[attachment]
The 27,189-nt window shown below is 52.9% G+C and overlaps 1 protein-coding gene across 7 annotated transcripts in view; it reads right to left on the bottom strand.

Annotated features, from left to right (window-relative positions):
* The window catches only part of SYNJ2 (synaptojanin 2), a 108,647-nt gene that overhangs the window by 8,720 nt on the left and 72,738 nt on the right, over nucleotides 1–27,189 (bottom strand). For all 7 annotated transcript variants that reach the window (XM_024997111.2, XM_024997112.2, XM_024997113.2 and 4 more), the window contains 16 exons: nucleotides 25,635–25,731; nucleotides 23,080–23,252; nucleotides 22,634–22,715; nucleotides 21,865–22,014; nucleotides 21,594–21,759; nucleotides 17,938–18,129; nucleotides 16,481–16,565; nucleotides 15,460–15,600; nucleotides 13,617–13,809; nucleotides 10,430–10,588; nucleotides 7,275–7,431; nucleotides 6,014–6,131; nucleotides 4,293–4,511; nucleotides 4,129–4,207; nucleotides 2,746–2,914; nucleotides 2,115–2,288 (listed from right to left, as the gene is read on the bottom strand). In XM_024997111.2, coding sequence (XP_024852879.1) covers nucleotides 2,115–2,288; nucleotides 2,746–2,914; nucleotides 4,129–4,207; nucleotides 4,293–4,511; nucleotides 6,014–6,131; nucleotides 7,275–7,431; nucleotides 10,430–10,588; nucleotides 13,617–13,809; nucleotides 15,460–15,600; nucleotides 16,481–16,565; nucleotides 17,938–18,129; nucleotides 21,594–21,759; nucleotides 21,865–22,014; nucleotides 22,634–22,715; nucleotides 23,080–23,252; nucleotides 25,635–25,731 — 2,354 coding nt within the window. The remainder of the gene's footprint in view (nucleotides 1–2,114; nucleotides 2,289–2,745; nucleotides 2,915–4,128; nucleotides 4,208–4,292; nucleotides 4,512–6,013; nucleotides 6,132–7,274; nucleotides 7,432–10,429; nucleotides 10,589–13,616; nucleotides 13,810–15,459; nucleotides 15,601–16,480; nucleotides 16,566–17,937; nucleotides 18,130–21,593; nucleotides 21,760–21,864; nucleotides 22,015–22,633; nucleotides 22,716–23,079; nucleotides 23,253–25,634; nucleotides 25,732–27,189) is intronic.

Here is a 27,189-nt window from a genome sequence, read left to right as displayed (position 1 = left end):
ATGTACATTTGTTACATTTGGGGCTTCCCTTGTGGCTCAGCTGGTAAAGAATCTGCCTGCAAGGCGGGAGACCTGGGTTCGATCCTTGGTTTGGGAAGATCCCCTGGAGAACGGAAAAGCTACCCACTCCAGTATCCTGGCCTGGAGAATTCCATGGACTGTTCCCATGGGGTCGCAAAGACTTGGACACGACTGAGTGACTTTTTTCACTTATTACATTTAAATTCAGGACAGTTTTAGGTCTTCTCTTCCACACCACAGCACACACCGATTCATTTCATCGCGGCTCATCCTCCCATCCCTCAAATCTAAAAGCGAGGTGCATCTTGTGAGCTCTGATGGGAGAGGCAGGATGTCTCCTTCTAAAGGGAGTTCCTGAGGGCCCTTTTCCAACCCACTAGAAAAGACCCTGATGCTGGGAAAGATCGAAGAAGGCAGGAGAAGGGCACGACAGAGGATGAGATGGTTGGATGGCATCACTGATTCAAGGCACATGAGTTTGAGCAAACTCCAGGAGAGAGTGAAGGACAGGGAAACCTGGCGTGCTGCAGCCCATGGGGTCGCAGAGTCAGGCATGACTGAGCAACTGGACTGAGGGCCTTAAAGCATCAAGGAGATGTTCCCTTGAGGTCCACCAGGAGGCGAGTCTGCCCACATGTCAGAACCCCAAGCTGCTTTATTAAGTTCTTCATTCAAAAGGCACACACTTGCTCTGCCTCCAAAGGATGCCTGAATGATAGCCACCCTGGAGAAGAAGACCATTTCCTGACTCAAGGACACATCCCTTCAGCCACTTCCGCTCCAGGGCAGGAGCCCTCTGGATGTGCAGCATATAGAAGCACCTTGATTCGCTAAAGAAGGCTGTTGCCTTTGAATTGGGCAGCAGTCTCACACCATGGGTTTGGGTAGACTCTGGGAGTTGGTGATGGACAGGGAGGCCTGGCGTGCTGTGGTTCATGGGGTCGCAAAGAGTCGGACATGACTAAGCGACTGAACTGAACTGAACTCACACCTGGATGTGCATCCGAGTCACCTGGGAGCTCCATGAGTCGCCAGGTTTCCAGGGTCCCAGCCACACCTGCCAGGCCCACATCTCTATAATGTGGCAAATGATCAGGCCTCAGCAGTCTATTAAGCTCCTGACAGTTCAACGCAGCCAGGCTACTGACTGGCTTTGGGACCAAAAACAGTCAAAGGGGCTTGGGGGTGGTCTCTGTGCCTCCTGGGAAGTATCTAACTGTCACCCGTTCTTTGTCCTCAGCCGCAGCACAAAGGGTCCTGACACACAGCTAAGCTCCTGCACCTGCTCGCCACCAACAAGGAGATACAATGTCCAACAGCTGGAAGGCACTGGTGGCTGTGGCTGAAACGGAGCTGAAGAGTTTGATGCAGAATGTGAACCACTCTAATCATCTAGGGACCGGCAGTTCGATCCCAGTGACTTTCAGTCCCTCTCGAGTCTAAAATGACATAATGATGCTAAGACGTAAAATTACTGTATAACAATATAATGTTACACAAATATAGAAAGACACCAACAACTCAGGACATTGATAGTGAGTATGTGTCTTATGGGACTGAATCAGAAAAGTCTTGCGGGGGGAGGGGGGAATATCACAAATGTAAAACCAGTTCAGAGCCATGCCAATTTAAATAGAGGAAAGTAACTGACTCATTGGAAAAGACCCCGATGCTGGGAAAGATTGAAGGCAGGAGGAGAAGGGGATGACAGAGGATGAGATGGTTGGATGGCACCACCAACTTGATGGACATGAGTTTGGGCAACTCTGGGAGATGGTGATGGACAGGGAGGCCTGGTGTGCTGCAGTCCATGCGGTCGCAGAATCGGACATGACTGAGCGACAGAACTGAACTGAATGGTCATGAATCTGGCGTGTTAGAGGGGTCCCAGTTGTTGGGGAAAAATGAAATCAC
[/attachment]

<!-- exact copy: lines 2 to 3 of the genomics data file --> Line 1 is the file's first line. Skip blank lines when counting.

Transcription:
Annotated features, from left to right (window-relative positions):
* The window catches only part of SYNJ2 (synaptojanin 2), a 108,647-nt gene that overhangs the window by 8,720 nt on the left and 72,738 nt on the right, over nucleotides 1–27,189 (bottom strand). For all 7 annotated transcript variants that reach the window (XM_024997111.2, XM_024997112.2, XM_024997113.2 and 4 more), the window contains 16 exons: nucleotides 25,635–25,731; nucleotides 23,080–23,252; nucleotides 22,634–22,715; nucleotides 21,865–22,014; nucleotides 21,594–21,759; nucleotides 17,938–18,129; nucleotides 16,481–16,565; nucleotides 15,460–15,600; nucleotides 13,617–13,809; nucleotides 10,430–10,588; nucleotides 7,275–7,431; nucleotides 6,014–6,131; nucleotides 4,293–4,511; nucleotides 4,129–4,207; nucleotides 2,746–2,914; nucleotides 2,115–2,288 (listed from right to left, as the gene is read on the bottom strand). In XM_024997111.2, coding sequence (XP_024852879.1) covers nucleotides 2,115–2,288; nucleotides 2,746–2,914; nucleotides 4,129–4,207; nucleotides 4,293–4,511; nucleotides 6,014–6,131; nucleotides 7,275–7,431; nucleotides 10,430–10,588; nucleotides 13,617–13,809; nucleotides 15,460–15,600; nucleotides 16,481–16,565; nucleotides 17,938–18,129; nucleotides 21,594–21,759; nucleotides 21,865–22,014; nucleotides 22,634–22,715; nucleotides 23,080–23,252; nucleotides 25,635–25,731 — 2,354 coding nt within the window. The remainder of the gene's footprint in view (nucleotides 1–2,114; nucleotides 2,289–2,745; nucleotides 2,915–4,128; nucleotides 4,208–4,292; nucleotides 4,512–6,013; nucleotides 6,132–7,274; nucleotides 7,432–10,429; nucleotides 10,589–13,616; nucleotides 13,810–15,459; nucleotides 15,601–16,480; nucleotides 16,566–17,937; nucleotides 18,130–21,593; nucleotides 21,760–21,864; nucleotides 22,015–22,633; nucleotides 22,716–23,079; nucleotides 23,253–25,634; nucleotides 25,732–27,189) is intronic.